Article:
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knowing something does not mean He causes it. Agency is about who causes what, not about who knows what. We cause our own future, so we have agency, but yes, I think the future is set in stone.

As to the bit in bold, you're right. But this isn't a response to those that believe that foreknowledge is incompatible with free will since most thoughtful people on every side of the debate accept the truth of that statement. If you think that those arguing that foreknowledge is incompatible with free will think that that is so because they think that God's knowing something does cause it, then you've badly misunderstood the arguments. If you do a forum search on this topic you'll find plenty of explanations for why nobody, even those that think that God can't know the future, contests the truth that knowing doesn't mean causing.

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...I wondered if anybody here agrees with my comment that we can surprise God by what we do.

No can do.

I recently saw a Universe episode on the History Channel where the subject of parallel universes was discussed. The experts were talking about how random last-second decisions were something we made all the time. For example we suddenly turn left on a city street for apparently no reason and continue on...but in a parallel universe we might decide to continue straight on instead. It's the little decisions that send these other universes into different continuums.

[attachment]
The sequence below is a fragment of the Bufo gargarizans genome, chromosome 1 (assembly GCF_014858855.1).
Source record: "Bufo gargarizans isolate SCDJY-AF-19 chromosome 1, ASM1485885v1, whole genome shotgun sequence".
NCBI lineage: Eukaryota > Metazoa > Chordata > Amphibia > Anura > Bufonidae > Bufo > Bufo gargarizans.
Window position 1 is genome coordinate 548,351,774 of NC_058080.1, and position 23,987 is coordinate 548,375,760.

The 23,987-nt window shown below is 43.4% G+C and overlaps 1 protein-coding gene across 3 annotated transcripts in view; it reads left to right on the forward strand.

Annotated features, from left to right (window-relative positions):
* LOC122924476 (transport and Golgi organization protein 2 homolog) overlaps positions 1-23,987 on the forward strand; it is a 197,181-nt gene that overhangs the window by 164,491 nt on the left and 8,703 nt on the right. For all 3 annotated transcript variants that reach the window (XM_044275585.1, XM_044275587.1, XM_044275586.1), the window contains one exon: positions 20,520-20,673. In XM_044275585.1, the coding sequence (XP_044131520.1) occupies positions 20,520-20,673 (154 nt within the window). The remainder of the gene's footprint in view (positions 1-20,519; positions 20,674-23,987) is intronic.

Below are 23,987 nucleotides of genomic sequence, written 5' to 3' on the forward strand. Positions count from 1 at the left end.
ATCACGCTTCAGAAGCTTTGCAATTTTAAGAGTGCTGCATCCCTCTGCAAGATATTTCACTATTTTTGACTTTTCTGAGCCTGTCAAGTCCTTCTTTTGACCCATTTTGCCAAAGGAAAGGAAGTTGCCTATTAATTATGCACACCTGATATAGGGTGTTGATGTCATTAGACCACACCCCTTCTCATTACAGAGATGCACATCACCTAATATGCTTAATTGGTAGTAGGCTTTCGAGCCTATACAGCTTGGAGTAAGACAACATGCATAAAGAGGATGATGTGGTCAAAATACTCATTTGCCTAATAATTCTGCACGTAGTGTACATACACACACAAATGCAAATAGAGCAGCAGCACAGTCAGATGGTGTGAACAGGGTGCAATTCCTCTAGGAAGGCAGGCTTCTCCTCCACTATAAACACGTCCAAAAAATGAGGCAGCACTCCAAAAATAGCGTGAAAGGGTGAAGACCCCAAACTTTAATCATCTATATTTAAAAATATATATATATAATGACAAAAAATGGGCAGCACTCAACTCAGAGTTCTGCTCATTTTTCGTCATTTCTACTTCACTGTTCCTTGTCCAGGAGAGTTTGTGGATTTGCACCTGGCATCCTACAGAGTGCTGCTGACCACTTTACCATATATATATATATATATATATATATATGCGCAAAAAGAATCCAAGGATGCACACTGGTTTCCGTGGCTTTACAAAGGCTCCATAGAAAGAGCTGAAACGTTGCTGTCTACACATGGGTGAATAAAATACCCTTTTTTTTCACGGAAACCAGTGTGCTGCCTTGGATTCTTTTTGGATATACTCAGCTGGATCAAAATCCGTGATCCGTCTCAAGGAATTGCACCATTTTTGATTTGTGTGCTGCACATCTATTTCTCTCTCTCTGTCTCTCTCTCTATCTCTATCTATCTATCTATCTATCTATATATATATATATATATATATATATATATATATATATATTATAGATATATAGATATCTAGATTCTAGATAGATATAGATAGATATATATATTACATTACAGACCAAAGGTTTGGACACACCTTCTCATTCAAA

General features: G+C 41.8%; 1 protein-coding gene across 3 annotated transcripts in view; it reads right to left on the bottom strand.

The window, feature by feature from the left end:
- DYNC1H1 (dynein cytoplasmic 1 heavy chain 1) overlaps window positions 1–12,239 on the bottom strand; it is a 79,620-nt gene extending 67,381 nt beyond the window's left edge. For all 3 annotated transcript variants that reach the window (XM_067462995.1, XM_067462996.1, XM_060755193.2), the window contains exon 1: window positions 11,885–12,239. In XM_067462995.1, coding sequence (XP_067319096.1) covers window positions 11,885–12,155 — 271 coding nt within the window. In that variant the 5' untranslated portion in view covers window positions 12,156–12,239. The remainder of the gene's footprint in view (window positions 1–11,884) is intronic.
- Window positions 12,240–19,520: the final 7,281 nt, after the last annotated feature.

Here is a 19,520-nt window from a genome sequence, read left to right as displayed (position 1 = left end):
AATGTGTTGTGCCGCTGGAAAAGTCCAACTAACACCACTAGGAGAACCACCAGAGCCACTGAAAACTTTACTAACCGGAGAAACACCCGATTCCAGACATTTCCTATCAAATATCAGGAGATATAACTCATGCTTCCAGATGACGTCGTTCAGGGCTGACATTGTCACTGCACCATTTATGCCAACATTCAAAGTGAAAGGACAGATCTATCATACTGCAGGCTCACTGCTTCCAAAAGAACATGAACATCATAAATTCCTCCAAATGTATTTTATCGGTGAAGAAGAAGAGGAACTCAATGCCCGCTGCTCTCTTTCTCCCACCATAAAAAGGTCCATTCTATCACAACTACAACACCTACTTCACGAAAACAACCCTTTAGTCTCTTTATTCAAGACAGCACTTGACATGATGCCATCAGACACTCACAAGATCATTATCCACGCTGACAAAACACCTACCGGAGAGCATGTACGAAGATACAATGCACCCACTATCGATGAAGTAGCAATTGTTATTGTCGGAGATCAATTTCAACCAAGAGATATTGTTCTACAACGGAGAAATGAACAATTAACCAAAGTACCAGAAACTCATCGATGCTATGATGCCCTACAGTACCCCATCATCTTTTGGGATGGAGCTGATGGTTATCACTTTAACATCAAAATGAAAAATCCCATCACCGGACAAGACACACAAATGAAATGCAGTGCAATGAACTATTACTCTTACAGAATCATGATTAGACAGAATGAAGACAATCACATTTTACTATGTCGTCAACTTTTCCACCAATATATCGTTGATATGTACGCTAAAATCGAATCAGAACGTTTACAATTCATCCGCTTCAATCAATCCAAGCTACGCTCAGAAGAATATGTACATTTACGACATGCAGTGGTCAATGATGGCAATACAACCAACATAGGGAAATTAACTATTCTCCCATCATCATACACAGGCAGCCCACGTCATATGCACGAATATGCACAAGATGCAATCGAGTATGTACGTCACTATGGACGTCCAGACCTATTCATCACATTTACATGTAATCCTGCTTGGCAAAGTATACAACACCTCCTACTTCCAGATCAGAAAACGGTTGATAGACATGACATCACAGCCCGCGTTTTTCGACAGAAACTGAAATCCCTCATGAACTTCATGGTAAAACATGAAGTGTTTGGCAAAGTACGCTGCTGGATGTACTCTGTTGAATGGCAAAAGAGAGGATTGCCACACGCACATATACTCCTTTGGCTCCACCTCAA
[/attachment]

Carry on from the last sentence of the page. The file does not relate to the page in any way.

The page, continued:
Actually, I didn't buy it. As random as these decisions seem, I think we'd make the same decisions again, a hundred times out of a hundred. In other words, they aren't as fleeting as they appear, but are the result of a far greater, and more complex, sequence of events that can be known by God. If we "surprised" God by any of our actions, regardless of how small, it could throw the entire universe off. Tiny random decisions by people, animals and so forth would have devastating effects on God's ability to tell the future. A dog suddenly decides to head up an ally instead of going down the street. He comes across you and he bites you. You go to the hospital and thus don't get hit by a car driven by an alcoholic. He never gets stopped by the cops and charged and thus he never makes the monumental decision to turn his life around. Three weeks later, in a drunken stupor, he beats his wife and she shoots him. Each tiny decision thus carries untold consequences that can throw everything off. Thus, God must know the tiniest details and you can't fool him. It's like The Princess Bride where Mr. "Inconceivable" tries to engage the pirate, Roberts, in a test of wits.

So be glad that you can't surprise God. If you could, so could everyone else. Then his ability to tell the future would be totally impaired. Keep in mind that the whale had to be in a certain place so as to swallow Jonah. Jonah also had to be in that same place at the same time or he'd drown instead of being swallowed.

.

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Whoops, just saw the relatively large scriptural reference going in the opposite direction, well, I guess the answer scripturally is "yes Gods knowledge is absolute" at least according to the vast majority of scriptures. I suppose we could try to rationalize God to be less than the scriptures tell us. But why do that?